Thinking maybe I was being offered some huge scholarship, or perhaps an opportunity to speak at a conference of these Illustrious Eight, I ripped off the seal. Imagine my surprise at reading the following:
“Dear Mr. Rohatgi,
It has come to the attention of this Council that you have been writing for The Crimson for four years, and in that time have averaged almost one story every two weeks. You have shown a dedication to this extra-curricular activity, and at the same time managed to maintain a solid academic transcript as well as participate in other activities and have a social life.
However, the Council feels that The Crimson has been too intense an experience for you, and thus orders you to cease all Crimson-related activities for seven weeks. The Council has a paternalistic attitude towards you, Mr. Rohatgi, and has determined that these seven weeks will be the best way for you to explore other Harvard opportunities.”
Needless to say, I was shocked, but what could I do? Seven weeks without working on the paper? That’s a long time to be absent, and I worried that I might lose some of my writing skills and ability to generate coherent ideas for the paper.
At the same time, I was anxiously excited about the sudden helping of free time. After all, this same Ivy Council had determined that the Ivy League’s athletes also needed seven weeks off from conditioning and training during the off-season. Clearly, this seven-week period was the perfect length in which to try to experience the “Harvard” I had missed. After all, if the men’s hockey team was going to forgo ice time and a chance to keep in shape during the off-season so they could all try to join Hasty Pudding Theatricals, then surely I could immerse myself in a new activity for seven weeks.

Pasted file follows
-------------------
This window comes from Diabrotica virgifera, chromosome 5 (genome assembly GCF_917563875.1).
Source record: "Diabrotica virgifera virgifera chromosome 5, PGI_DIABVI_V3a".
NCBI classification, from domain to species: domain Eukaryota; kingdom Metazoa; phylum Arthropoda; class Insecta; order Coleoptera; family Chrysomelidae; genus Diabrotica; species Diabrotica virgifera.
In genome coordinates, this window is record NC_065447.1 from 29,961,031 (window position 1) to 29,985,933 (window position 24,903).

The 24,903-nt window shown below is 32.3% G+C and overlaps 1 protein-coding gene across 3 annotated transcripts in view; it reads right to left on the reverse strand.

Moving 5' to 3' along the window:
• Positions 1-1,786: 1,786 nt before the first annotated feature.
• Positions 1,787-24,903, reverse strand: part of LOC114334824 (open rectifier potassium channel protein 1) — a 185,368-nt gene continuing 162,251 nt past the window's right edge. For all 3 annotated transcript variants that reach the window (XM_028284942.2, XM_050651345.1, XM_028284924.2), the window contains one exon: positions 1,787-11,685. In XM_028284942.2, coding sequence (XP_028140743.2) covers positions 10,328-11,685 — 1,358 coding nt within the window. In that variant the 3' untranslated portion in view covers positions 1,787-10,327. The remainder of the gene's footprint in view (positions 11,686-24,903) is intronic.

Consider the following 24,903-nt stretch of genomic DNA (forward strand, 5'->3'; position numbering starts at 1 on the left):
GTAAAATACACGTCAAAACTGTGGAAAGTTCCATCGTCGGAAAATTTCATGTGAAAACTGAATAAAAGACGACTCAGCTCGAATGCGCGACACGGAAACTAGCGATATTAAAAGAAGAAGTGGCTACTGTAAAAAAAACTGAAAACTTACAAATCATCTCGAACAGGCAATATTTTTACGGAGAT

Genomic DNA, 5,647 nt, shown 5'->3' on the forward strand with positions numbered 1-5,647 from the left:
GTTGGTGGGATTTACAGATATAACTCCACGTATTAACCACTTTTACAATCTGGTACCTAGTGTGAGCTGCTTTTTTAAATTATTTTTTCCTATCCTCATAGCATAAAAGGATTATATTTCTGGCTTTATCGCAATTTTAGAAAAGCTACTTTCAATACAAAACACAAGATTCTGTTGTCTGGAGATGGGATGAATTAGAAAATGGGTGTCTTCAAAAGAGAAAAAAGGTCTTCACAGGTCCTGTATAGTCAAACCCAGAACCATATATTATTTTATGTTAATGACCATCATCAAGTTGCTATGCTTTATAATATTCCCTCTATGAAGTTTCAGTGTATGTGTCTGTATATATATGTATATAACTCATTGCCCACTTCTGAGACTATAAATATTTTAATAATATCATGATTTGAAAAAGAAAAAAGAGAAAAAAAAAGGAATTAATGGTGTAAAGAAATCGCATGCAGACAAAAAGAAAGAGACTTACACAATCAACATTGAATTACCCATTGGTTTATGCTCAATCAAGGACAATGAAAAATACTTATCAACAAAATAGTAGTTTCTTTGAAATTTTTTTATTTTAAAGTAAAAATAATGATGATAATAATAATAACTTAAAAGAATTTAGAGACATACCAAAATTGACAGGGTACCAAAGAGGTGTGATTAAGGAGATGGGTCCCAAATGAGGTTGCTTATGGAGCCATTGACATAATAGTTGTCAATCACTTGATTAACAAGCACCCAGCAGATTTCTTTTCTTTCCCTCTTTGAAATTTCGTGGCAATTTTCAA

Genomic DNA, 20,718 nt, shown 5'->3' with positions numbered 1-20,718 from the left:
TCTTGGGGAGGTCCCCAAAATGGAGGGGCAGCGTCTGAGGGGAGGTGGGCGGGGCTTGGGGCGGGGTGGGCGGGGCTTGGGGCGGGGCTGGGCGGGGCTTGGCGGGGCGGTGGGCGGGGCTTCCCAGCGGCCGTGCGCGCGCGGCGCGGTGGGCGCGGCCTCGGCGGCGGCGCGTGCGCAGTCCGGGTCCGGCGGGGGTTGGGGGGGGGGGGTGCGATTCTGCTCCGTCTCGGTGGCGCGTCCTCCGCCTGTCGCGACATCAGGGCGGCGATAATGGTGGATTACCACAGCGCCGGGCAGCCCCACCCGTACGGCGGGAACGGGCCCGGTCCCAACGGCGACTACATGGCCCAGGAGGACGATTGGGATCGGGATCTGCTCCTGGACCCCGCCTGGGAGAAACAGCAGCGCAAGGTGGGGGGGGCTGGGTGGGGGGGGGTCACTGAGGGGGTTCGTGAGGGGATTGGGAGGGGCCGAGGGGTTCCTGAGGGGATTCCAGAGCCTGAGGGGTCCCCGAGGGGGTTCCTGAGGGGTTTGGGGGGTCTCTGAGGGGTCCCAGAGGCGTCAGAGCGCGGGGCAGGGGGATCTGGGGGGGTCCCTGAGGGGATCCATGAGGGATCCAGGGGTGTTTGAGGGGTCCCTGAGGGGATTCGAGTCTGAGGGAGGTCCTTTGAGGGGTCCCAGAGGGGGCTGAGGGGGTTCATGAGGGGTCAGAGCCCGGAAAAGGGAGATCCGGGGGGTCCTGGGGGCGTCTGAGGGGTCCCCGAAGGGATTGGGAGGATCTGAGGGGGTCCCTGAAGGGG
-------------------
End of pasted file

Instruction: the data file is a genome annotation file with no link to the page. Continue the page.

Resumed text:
But which one? I assumed you needed some musical background to join the Mozart Society Orchestra, and I felt out of place at a meeting of the Harvard Society of Black Scientists. I needed to find an activity which was low-key, and that placed an emphasis on rest and relaxation.
Then it hit me. Join a Harvard varsity athletic team! How hard could it be? Hell, the Ivy League gives them seven weeks off and keeps reducing spots for athletic recruits. I figured joining the nationally-ranked men’s tennis team would provide a nice diversionary seven weeks off from hard work.
I was prohibited from writing for The Crimson, of course, so I couldn’t keep a detailed reporter’s notebook of my seven weeks on the team. But I did keep a little daily journal, so that I could share my experience. Some of the highlights:
Day 1: Wake up from nap at 5 p.m. and head over to Beren Tennis Center. Seems like practice has already been going strong for three hours. Oops. Promise Coach David Fish ’72 that I’ll be on time tomorrow.
Day 2: Get on the courts finally. Apparently, I’m 50 pounds overweight for a nationally competitive program. My 40-yard dash time of 8.6 seconds is described as “slower than a snail floating on a stream of molasses.”
Day 10: Coach asks us about our classes. I thought a nationally-ranked tennis team would be full of jocks with too much intensity for classes. I’m the only one without a coherent answer.
Day 25: Team heads to inner-city Boston to volunteer coach urban youths.
Day 28: The weekend! I ask teammates when we’re throwing that party where we only invite athletes and keep out the bookworm Lamont-bound students. Quizzical looks all around, followed by isolation.
Day 31: We have a match! We play Oklahoma, ranked No. 22 at the time. They have all scholarships athletes from Eastern European countries, and I thought I overheard one of the Sooners discussing his recent 25th birthday party. I don’t get to play, but Coach lets me keep score.